The Catholic Church is still waiting for an explanation from Putrajaya over the temporary seizure of 2,000 copies of the Catholic weekly, Herald, in Sabah last weekend.
Herald editor Reverend Father Lawrence Andrew (pic, left) said he had yet to hear from the Home Ministry on the incident.
Yesterday, the Home Ministry said it allowed Herald to be distributed to churches in Sabah after it found the word Allah was not used in it, in keeping with the October 14 ruling by the Court of Appeal. However, Sunday being a public holiday, the copies could not reach Sabah churches on time.
This was followed by a statement by Home Minister Datuk Seri Ahmad Zahid Hamidi that Herald cannot use “Allah” even in Sabah and Sarawak.
"No explanation was given why the Herald was initially not allowed to be distributed in Sabah," Andrew told The Malaysian Insider.
Barisan Nasional Tuaran MP Datuk Wilfred Madius Tangau agreed, and said he hoped to meet Ahmad Zahid for clarification.
"I want to speak to Datuk Seri Zahid, I want to find out where they were coming from," he said.
When asked on whether Herald should continue using the word Allah, Tangau replied, "This whole situation is quite strange for the people in Sabah and Sarawak, irrespective of religion and race, where we have been living in harmony with each other. This is because even in one family, members belong to different faiths.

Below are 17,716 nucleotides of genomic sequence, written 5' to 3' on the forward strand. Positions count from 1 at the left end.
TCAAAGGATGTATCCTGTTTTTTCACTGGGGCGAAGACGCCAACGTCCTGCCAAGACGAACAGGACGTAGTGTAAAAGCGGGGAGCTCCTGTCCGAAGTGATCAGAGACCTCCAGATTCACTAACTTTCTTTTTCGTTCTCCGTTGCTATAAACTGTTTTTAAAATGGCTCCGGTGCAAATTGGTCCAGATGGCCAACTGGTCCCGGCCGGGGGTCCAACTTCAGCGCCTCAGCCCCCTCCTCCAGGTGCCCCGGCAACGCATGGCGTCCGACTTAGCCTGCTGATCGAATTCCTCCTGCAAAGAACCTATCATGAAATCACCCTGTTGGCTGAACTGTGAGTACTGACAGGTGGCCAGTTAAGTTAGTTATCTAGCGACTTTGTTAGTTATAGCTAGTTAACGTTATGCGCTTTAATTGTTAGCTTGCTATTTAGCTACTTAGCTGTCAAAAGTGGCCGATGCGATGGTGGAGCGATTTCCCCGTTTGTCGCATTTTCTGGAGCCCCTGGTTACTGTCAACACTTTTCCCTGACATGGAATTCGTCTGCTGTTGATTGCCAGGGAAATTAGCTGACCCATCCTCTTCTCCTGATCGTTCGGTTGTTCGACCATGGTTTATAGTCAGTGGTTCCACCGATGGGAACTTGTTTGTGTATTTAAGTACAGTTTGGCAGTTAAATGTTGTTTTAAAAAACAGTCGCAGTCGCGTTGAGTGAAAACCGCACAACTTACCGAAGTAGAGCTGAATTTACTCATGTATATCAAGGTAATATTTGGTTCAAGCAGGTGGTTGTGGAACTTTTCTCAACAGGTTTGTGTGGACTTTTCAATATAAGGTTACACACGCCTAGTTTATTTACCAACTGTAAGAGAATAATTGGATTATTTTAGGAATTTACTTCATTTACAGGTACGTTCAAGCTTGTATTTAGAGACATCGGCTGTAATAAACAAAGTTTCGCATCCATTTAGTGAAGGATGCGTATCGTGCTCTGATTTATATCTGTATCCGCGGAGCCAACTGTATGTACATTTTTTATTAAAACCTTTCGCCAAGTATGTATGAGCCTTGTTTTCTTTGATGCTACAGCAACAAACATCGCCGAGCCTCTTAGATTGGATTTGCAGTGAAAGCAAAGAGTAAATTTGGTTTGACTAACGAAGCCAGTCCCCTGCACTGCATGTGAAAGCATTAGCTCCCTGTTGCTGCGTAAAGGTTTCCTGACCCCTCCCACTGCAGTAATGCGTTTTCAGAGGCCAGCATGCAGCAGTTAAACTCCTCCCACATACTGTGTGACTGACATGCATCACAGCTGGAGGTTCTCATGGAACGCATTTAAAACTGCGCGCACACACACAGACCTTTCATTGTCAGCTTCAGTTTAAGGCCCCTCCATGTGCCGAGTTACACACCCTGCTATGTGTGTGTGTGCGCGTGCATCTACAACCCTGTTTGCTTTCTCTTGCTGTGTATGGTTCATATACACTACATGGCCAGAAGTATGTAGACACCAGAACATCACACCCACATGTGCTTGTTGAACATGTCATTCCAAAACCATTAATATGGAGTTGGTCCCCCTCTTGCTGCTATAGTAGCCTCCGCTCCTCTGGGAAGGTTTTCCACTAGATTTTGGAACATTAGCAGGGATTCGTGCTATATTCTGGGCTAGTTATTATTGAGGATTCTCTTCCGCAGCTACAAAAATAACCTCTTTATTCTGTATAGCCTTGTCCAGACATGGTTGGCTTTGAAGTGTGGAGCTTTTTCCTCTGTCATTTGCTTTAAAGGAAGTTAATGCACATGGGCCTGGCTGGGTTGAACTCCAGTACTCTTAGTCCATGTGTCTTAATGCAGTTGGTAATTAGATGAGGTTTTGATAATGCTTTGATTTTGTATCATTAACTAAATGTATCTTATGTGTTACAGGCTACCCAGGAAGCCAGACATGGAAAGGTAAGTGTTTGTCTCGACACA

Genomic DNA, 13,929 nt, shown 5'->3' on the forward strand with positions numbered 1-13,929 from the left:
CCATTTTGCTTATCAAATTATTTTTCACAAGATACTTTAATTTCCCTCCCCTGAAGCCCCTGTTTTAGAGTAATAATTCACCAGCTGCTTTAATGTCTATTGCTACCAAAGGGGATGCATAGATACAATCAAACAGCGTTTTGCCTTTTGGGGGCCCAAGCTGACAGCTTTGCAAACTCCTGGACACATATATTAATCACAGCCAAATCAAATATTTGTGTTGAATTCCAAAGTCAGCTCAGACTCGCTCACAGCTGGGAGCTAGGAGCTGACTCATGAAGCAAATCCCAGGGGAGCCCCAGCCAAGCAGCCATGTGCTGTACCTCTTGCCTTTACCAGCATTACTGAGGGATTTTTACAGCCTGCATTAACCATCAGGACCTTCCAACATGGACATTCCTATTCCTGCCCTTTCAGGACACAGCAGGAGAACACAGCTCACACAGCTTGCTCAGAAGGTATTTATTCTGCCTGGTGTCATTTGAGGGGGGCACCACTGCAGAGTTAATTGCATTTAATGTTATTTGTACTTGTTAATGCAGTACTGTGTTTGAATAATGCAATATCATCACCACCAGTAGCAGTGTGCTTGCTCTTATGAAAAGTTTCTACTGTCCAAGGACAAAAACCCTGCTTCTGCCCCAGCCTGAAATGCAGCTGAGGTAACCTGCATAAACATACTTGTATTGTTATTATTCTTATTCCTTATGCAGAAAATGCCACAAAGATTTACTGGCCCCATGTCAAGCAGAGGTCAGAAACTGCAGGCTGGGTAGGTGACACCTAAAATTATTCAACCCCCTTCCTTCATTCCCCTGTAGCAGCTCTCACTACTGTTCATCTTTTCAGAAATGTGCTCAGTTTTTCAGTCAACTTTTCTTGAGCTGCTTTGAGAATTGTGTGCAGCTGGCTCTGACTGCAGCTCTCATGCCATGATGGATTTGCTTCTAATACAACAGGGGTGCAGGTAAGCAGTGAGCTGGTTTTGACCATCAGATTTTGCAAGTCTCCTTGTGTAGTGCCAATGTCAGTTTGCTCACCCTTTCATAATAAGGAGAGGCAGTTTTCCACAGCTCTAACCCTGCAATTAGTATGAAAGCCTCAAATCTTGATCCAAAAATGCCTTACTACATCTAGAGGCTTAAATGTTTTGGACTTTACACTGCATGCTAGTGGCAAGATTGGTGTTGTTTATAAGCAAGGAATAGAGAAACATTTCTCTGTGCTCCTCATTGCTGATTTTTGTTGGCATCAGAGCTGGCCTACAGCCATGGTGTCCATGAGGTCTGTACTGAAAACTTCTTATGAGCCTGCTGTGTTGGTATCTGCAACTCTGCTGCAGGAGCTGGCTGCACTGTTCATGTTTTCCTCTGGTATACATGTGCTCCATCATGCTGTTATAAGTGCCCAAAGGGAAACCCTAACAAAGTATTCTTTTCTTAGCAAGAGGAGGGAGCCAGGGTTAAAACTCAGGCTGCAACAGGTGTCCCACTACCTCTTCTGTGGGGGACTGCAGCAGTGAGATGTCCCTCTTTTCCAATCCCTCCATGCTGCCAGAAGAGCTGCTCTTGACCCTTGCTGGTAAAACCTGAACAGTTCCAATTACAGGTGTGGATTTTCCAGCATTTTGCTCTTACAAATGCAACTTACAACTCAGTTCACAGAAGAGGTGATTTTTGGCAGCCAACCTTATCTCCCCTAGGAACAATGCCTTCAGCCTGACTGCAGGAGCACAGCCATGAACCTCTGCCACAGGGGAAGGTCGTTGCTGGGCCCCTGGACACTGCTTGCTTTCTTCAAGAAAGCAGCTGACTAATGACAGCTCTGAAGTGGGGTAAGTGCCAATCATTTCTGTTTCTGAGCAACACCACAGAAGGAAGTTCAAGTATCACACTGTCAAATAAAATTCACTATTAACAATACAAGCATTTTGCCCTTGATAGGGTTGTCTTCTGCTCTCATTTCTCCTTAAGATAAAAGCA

"For instance my wife's brother is a Muslim and she has cousins who are Muslims", explained Tangau, a Catholic.
He said there was a need to abide by the court decision, but pointed out that a meeting with the Home Minister could help shed light on the incident at the Kota Kinabalu airport last week, when copies of Herald were held back by Home Ministry officers.
According to Tangau, East Malaysians cannot comprehend the need to segregate the people, what more over a word.
He confirmed being contacted by Catholic Archbishop Tan Sri Murphy Pakiam on Saturday night to help secure the release of some 2,000 copies of Herald, after which he spoke to Deputy Home Minister Datuk Wan Junaidi Tuanku Jaafar.
Tangau said he later sent a text message to Ahmad Zahid - who was abroad - over the issue. He was then contacted by a Home Ministry official informing him about the release order.
Adding to the responses over Ahmad Zahid's statement about Herald in Sabah and Sarawak is Datuk Seri Idris Jala.
Idris described the order to stop the distribution of the newsletter over the weekend a case of a "misunderstanding", and recalled the 10-point agreement between Putrajaya and East Malaysia.
The 10-point solution announced in 2011 by Idris, among others, allows bibles in all languages, including Bahasa Malaysia and Bahasa Indonesia, to be imported into the country. It also states that the Christian holy book can be printed locally in Peninsular Malaysia, Sabah and Sarawak. - October 29, 2013.